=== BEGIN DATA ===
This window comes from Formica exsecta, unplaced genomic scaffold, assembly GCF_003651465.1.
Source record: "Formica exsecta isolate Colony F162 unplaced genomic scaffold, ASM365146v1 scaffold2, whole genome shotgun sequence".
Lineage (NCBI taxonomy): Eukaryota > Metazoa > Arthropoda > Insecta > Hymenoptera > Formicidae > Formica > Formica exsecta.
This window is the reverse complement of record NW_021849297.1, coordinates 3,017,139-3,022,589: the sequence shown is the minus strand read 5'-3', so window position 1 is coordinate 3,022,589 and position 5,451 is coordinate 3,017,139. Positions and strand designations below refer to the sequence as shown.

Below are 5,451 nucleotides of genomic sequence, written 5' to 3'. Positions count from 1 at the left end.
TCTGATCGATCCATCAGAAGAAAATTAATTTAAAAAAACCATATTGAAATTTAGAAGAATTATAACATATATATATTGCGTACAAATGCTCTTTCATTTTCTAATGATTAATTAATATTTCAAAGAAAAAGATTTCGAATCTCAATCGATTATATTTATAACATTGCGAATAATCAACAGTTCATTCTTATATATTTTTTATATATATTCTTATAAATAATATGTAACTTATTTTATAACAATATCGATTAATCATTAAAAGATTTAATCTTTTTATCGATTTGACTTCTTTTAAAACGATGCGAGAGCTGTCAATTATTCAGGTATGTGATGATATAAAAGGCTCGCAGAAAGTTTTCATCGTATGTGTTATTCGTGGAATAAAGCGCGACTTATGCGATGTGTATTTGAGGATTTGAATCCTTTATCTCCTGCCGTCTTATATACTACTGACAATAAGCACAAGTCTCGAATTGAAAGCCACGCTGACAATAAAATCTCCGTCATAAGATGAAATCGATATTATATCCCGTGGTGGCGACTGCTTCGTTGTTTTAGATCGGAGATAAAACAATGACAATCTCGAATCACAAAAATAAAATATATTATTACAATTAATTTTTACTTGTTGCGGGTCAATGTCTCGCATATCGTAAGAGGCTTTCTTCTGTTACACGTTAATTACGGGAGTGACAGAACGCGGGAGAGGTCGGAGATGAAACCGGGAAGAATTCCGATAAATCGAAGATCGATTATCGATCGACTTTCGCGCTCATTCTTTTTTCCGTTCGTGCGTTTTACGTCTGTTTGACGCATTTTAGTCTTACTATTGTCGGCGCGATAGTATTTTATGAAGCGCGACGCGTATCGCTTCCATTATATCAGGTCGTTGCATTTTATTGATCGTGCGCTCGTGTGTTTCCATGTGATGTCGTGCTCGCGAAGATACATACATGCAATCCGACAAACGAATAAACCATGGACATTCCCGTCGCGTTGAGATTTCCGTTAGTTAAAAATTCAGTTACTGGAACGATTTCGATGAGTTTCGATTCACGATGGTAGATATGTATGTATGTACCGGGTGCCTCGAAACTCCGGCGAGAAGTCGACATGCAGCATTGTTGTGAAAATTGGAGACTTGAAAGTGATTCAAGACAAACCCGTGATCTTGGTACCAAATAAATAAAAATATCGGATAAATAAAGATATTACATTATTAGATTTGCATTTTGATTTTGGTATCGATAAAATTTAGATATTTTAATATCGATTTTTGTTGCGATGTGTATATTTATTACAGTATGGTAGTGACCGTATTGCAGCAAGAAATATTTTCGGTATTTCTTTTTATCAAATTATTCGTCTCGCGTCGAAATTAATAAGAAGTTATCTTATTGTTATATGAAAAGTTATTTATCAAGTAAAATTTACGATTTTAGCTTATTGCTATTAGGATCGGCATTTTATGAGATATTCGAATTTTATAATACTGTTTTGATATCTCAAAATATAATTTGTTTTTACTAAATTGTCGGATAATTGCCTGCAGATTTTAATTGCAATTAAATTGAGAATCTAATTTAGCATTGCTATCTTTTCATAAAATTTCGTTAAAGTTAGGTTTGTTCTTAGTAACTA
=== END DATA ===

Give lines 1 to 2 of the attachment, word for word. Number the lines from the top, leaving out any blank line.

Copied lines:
This window comes from Formica exsecta, unplaced genomic scaffold, assembly GCF_003651465.1.
Source record: "Formica exsecta isolate Colony F162 unplaced genomic scaffold, ASM365146v1 scaffold2, whole genome shotgun sequence".